• Tenango Otomi: “If you say that it is the fault of your hand, the right one, that you commit sin, then cut off your hand and throw it far away. It is better that you have lost a hand rather than you go to hell with all your body.” (Source: Tenango Otomi Back Translation)
  • Martu Wangka: “‘If you are thinking about doing bad with your hand, and you are thinking like that with the intention of doing bad, then as a result of that, you should chop off your hand and throw it away. You should do like that, and then you will be with one hand but you will sit well and you will not do bad so that you can avoid the fire if you did do bad.'” (Source: Carl Gross)

complete verse (1 Peter 2:1)

Following are a number of back-translations of 1 Peter 2:1:

  • Uma: “That’s why I admonish you, relatives, let go of every kind of evil deed and all lying words. Do not any longer deceive, don’t envy, don’t disparage others.” (Source: Uma Back Translation)
  • Yakan: “Therefore leave all bad doings. Don’t lie anymore. Don’t be just good on the outside but bad in your liver but/instead your behavior/conduct should be good really from inside the liver. Don’t be envious of your fellow-men/companions and don’t slander your fellow-men/companions.” (Source: Yakan Back Translation)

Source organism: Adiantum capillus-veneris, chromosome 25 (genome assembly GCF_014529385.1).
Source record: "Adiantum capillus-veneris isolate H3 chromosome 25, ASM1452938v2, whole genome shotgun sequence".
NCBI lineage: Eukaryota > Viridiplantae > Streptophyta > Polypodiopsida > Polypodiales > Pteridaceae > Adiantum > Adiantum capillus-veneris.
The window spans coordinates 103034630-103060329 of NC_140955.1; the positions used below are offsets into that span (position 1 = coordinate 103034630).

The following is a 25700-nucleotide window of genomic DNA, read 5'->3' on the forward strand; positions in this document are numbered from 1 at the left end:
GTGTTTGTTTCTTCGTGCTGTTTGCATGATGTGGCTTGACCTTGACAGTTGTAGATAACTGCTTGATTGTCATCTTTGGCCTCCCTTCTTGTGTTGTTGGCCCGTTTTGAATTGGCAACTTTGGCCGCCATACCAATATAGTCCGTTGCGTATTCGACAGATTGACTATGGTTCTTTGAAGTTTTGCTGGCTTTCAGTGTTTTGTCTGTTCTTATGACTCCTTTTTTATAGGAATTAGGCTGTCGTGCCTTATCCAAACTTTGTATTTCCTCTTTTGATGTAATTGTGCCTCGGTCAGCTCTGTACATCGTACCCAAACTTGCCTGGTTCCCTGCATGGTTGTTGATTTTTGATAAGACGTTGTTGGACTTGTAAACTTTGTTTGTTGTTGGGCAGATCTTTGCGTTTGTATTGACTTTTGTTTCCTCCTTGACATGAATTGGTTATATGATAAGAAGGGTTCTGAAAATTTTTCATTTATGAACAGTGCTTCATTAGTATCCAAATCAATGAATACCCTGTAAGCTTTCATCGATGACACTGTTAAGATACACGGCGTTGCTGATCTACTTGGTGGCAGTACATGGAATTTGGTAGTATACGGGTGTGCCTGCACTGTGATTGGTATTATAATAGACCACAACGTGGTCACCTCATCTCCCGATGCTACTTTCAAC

• Western Bukidnon Manobo: “Now since we are new people, let us abandon every kind of harmful activity and lying. It is necessary that our following God is not a lie; we must not be jealous and we must not insult people.” (Source: Western Bukidnon Manobo Back Translation)
  • Kankanaey: “Therefore since you have new life, turn-your -backs-on all evil and all lies and trickery. Avoid also all purposes/motives and deeds that are not sincere/heartfelt and all jealousy and bad words concerning your companions.” (Source: Kankanaey Back Translation)
  • Tagbanwa: “Therefore drop habits of being hurtful to your fellowman, being deceptive, being hypocritical, envious, and all forms of fabricating-lies-about one’s fellowman.” (Source: Tagbanwa Back Translation)
  • Tenango Otomi: “Now separate yourselves from all evil. And do not want that only on the outside you appear to be good at heart, rather want it to be true what you speak. Do not be jealous. And do not speak evil of anyone.” (Source: Tenango Otomi Back Translation)
  • Martu Wangka: “You should sit well toward other people and you should not dislike them. You should sit well for other people and you should not lie to other people. You should sit well to other people and you shouldn’t criticize other people — you should sit well to other people and you shouldn’t deceive them. If another person has belongings, don’t be angry towards him.” (Source: Carl Gross)

brother (fellow Christian)

The Greek that is translated in English as “brother” (in the sense of a fellow Christian) is translated with a specifically coined word in Kachin: “There are two terms for brother in Kachin. One is used to refer to a Christian brother. This term combines ‘older and younger brother.’ The other term is used specifically for addressing siblings. When one uses this term, one must specify if the older or younger person is involved. A parallel system exists for ‘sister’ as well. In [these verses], the term for ‘a Christian brother’ is used.” (Source Gam Seng Shae)

In Martu Wangka it is translated as “relative” (this is also the term that is used for “follower”.) (Source: Carl Gross)

See also brothers.